Discovering Chinagrass

A friend in the UK recently mentioned an artist who has been around for a couple of years now, but of whom I’d not heard – a guy called Mamer. My friend called his music Chinagrass.

The bluegrass part of that term conjures flatpicking, fiddle, mandolin associations; voices at higher, more nasal, registers; Monroe, Scruggs, Rice and Rowan or Alison Krauss. Maybe the occasional jug band or jew’s harp. For want of a better description, that Appalachian mountain music which, by definition evokes an indelible sense of place.

I gave up trying to mentally reconcile those associations with what little I know of Chinese music and instead just dived in. What I got was something not a million miles away – but somehow entirely original.

Mamer is a young, 30-something who has become a cult figure in the underground music scene in Beijing. I’m no authority, so I’ve done some digging and have some seemingly intelligent and informed links at the end of this post which you can look into. Of note is that he grew up in Xinjiang province (northwestern China) listening to traditional Chinese and Kazakh folk music, but his life since then has been thoroughly modern – dropping out of music college to become a voice over artist (thanks to a beautifully resonant voice which had him overdubbing all the baddies in TV shows) and also singing in an 80s covers band doing Michael Jackson, the Police and Metallica. His influences throughout this time ranged from Yes to Pink Floyd, the Doors, King Crimson and Television.

However it appears he’s not lost sight of his past, and his album, Eagle, encapsulates both his modern and traditional sensibilities. The result is what I can only call an intoxicating sound. I’m getting the bluegrass elements: the stringed instruments (traditional dobra and guitar), the jew’s harp, the song structures. But there are so many other elements – middle eastern and sub-continental rhythms, dub, electric guitar looping through and all overlaid with a rich, low voice that puts me in mind of Tuvan throat singers.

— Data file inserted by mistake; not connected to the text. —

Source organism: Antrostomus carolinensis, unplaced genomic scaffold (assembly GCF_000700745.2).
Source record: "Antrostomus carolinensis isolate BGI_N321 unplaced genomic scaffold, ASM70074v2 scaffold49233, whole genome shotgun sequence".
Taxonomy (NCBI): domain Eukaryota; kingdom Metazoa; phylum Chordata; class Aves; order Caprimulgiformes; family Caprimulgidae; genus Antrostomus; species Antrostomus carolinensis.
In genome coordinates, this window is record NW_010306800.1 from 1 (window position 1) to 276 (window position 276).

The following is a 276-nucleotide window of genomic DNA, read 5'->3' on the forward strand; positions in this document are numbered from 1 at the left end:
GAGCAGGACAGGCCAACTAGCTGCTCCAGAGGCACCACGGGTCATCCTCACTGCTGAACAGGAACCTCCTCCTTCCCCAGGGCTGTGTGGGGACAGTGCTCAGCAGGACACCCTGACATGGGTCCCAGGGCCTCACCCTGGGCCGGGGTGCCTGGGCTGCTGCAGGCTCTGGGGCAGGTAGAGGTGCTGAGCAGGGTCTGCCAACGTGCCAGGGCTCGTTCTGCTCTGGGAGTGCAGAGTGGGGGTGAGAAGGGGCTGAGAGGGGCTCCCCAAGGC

Others have heard everyone from Woody Guthrie to Velvet Underground in what this guy is doing.

The sources I’ve looked at talk about how the open grasslands of his childhood are evoked by this music. I get that. Maybe because I grew up on wide open grazing plains in the Riverina. I admit grass was often a luxury where I’m from – but that sense of openness definitely speaks to me (undoubtedly brought into sharp relief by some level of nostalgia after many years of urban living).

I can only suggest you have a listen for yourself.

You can go to his My Space page here and listen to 4 or 5 tracks from the album.

But I think this You Tube video gives you a great summary sense of who he is, his music and some of his influences.

Chinagrass performers are not unknown to Australia. Sydney Festival in 2011 brought out another group of performers which has been added to the Chinagrass genre called Hanggai. From what I’ve seen, I’d class them as more world or folk music than Mamer. Then again – I have a lot more listening to do…

Enjoy.

Links on Mamer

Scarborough Evening News (UK) Review

Read about and listen to Mamer via Real World Records

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